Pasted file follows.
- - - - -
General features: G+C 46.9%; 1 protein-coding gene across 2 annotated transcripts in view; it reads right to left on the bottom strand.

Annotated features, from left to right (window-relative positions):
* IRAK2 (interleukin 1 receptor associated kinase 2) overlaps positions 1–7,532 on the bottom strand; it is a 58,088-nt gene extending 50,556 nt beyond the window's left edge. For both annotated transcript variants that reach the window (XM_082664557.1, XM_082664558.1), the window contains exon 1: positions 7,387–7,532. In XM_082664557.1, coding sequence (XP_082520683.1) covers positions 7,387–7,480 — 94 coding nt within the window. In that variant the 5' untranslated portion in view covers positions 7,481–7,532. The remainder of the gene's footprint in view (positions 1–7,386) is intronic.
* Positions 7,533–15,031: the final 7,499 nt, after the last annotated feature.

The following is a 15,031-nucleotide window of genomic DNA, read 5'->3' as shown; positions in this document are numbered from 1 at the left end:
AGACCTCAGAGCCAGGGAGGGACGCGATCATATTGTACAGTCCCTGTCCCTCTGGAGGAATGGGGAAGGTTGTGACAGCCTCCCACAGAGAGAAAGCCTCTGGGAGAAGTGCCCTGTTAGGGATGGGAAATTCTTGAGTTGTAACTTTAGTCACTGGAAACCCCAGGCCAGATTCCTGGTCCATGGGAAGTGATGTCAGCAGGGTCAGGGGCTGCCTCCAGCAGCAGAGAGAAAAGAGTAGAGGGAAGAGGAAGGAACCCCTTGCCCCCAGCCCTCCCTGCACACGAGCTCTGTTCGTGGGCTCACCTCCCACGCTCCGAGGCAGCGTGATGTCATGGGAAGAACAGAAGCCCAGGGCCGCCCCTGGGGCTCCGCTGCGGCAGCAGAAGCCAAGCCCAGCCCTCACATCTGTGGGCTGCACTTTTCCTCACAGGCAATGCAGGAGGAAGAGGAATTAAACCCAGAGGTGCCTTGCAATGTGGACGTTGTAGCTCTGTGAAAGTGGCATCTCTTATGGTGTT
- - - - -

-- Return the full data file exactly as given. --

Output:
General features: G+C 46.9%; 1 protein-coding gene across 2 annotated transcripts in view; it reads right to left on the bottom strand.

Annotated features, from left to right (window-relative positions):
* IRAK2 (interleukin 1 receptor associated kinase 2) overlaps positions 1–7,532 on the bottom strand; it is a 58,088-nt gene extending 50,556 nt beyond the window's left edge. For both annotated transcript variants that reach the window (XM_082664557.1, XM_082664558.1), the window contains exon 1: positions 7,387–7,532. In XM_082664557.1, coding sequence (XP_082520683.1) covers positions 7,387–7,480 — 94 coding nt within the window. In that variant the 5' untranslated portion in view covers positions 7,481–7,532. The remainder of the gene's footprint in view (positions 1–7,386) is intronic.
* Positions 7,533–15,031: the final 7,499 nt, after the last annotated feature.

The following is a 15,031-nucleotide window of genomic DNA, read 5'->3' as shown; positions in this document are numbered from 1 at the left end:
AGACCTCAGAGCCAGGGAGGGACGCGATCATATTGTACAGTCCCTGTCCCTCTGGAGGAATGGGGAAGGTTGTGACAGCCTCCCACAGAGAGAAAGCCTCTGGGAGAAGTGCCCTGTTAGGGATGGGAAATTCTTGAGTTGTAACTTTAGTCACTGGAAACCCCAGGCCAGATTCCTGGTCCATGGGAAGTGATGTCAGCAGGGTCAGGGGCTGCCTCCAGCAGCAGAGAGAAAAGAGTAGAGGGAAGAGGAAGGAACCCCTTGCCCCCAGCCCTCCCTGCACACGAGCTCTGTTCGTGGGCTCACCTCCCACGCTCCGAGGCAGCGTGATGTCATGGGAAGAACAGAAGCCCAGGGCCGCCCCTGGGGCTCCGCTGCGGCAGCAGAAGCCAAGCCCAGCCCTCACATCTGTGGGCTGCACTTTTCCTCACAGGCAATGCAGGAGGAAGAGGAATTAAACCCAGAGGTGCCTTGCAATGTGGACGTTGTAGCTCTGTGAAAGTGGCATCTCTTATGGTGTT